July 1, 2022
Bright Los Angeles lights shine east to the Big Ten
USC and UCLA are leaving the Pac 12 for the Big Ten
In July 2021, two simple words sent a ripple through college athletics – conference realignment. The surprising move by Oklahoma and Texas to leave the Big 12 Conference together and move to the SEC sent university presidents, chancellors, athletic directors and league officials across the country scrambling for self-preservation. The Big 12 went on the offensive to preserve its status as a Power 5 conference, adding four new institutions (BYU, Houston, Cincinnati, and Central Florida) within a few months of the SEC’s blockbuster announcement.
The ripples continued, with large and small impacts, have been felt nationwide in leagues such as Conference USA, the Missouri Valley Conference (MVC), the Ohio Valley Conference (OVC) and the Colonial Athletic Association (CAA) to name a few. It’s common understanding for those in college athletics that the realignment carousel may have been slowing down in recent months, but it never really stops. There are too many dynamics in play that create constant conversations – and send people looking for self-preservation.
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So here we are, July 1, 2022, and someone hit the HIGH-SPEED button on the carousel making it spin so fast we cannot make out the mascots standing in line waiting their turn for a ride. The Big Ten Conference has landed the latest blockbuster punch, bringing USC and UCLA to their league beginning with the 2024-25 season. This now gives the Big Ten a geographical footprint from the east to the west coast and we watch two storied universities along with their athletic programs leave the Pac 12.
No matter the language in press releases that these decisions are based upon academics, institutional culture and enhancing the student-athlete experience, two main things drive these moves at the Power 5 level – money and football. What comes with those two pieces of the realignment puzzle are fiscal stability and exposure. It’s hard to argue that those things are bad because in theory and practice they are not. All athletic departments are striving for long term stability and to be able to provide the best experience and exposure for their student-athletes. But the impact is real and now it is up to those respective coaches to navigate what comes next.
For USC and UCLA women’s basketball, moving to the Big Ten will be a challenge, both on and off the court. The Big Ten has consistently positioned itself as one of the best leagues in women’s basketball in recent years. You don’t have to look hard to find Maryland, Iowa, Ohio State, Indiana and Michigan as regulars in the Top 25 each year. Nebraska surged back into the top half of the league 2021-22 and was one of six Big Ten teams selected to the 2022 NCAA Tournament. The Big Ten is home to Hall-of-Fame coaches (Joe McKeown at Northwestern) and program builders who are a fixture in their states (Suzy Merchant of Michigan State).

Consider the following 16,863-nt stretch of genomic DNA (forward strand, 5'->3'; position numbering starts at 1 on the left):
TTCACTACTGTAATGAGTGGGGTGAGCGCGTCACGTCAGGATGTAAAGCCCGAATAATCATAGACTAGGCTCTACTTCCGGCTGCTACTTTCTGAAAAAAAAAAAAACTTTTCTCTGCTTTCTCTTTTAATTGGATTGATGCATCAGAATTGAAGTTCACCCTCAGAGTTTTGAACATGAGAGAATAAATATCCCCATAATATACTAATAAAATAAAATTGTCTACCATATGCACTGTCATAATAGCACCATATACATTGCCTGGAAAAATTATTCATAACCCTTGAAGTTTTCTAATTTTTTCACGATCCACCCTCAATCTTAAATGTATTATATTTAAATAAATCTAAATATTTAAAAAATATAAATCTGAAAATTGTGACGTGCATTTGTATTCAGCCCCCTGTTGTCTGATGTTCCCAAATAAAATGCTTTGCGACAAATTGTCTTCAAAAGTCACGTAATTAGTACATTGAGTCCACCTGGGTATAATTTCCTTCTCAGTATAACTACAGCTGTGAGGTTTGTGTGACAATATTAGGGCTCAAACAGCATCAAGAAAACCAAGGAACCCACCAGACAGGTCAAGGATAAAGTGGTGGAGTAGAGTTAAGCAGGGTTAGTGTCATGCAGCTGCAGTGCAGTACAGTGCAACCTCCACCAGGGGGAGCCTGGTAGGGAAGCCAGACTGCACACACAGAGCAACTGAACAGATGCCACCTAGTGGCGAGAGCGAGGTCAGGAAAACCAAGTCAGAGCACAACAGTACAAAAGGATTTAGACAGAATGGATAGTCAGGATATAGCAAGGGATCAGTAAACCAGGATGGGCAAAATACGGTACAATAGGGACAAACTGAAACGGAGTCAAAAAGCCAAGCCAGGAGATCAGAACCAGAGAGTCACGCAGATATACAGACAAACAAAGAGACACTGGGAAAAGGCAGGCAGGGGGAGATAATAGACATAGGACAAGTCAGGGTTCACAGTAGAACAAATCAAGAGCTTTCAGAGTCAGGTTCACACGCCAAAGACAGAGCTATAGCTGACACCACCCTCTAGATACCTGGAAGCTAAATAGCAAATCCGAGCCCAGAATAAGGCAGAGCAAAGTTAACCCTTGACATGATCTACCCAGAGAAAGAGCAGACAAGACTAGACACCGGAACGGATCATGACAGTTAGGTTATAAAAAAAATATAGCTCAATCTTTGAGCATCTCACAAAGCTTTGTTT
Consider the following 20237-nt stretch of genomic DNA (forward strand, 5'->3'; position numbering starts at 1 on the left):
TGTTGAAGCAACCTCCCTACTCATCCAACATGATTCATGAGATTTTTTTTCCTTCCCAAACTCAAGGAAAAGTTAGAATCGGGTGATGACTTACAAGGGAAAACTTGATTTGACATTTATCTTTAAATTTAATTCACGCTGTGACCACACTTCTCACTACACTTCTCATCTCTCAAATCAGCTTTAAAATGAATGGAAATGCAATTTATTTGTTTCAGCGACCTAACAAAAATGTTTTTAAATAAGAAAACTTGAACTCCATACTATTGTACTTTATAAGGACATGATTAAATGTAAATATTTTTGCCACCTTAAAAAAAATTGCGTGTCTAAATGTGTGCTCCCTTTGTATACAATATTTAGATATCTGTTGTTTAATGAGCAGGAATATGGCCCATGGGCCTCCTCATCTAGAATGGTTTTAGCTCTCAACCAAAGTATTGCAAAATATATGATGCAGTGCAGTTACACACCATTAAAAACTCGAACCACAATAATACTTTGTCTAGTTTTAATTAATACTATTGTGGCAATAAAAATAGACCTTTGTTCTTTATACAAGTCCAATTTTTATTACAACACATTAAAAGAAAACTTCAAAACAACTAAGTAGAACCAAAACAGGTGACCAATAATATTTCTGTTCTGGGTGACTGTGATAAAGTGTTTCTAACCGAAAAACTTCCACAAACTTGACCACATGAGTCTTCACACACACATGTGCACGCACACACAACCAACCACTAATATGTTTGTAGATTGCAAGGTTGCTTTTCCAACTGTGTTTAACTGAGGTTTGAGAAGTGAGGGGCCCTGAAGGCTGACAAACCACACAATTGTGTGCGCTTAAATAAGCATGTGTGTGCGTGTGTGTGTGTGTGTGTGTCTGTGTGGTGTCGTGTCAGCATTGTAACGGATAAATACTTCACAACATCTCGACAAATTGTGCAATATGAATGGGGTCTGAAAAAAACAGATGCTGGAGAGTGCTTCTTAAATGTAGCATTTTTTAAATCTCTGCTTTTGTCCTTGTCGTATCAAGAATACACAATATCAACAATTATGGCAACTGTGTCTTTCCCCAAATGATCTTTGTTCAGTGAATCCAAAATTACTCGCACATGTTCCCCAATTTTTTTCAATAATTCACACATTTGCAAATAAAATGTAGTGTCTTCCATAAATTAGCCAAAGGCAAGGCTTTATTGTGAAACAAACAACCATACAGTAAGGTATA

Lindsay Gottlieb is heading into her second season at USC, rebuilding the Trojan program after finishing the 2021-22 season 12-16 overall. Cori Close’s UCLA squad finished the 2021-22 season 18-13, making a run in the post-season WNIT. Close will be starting her 12th season at UCLA this fall. Both coaches will now have to start the delicate balance of competing in the Pac 12 for two more seasons and planning for their futures in the Big Ten.
It’s not only the challenges on the court that USC and UCLA will face but the impact this will have on the lifeblood of any program – recruiting. The geographical footprint now changes for these schools and so does your recruiting philosophy and conversations. How do you explain to a recruit and her parents who live in California that their daughter will only be playing one conference game in their home state each year, with every other league game two or three time zones ahead of you?
Yes, the Big Ten Network gives them a chance to see their loved one play on television, but the 7 p.m. EST tip at Rutgers on a Thursday night is 4 p.m. in California. Many parents will still be at work at 4 p.m. PST and as a parent of a soon-to-be enrolled collegiate student-athlete, these are the things you think about. This dilemma will not be unique to just women’s basketball. All sports will feel the pinch and so will the student-athletes. But there is also the opportunity to recruit in other parts of the country now, opening doors and pipelines for coaches that may not have been possible before.
Football only plays one time per week on Thursdays, Fridays or Saturdays. But what about UCLA men’s soccer or the USC women’s swim team who travel to compete on a weeknight in Michigan and Minnesota respectively? Are they expected to be at class at 8 a.m. the next morning after a red-eye flight back to LA? Are we truly thinking about the student-athlete experience? In a time when mental health is front and center, shining a light on the pressures of college athletics, what really is best for them?
Time will tell how USC and UCLA navigate these monumental changes but this we know to be true – the carousel is not slowing down. All the mascots who jump on are holding on for dear life. Just when we thought July would be a slow month in college athletics someone hit the GO button. There are more ripples to come and they will be big.
Written by Missy Heidrick
I am a former shooting guard at Kansas State and spent almost 20 years working in Higher Education and Division 1 athletics. I am currently a basketball analyst for television and radio, contributing correspondent at The Next, WBB Naismith Award board of selectors member and run my own consulting business. I am a proud mother of two and wife to a patient husband who is almost as big of a sports junkie as I am!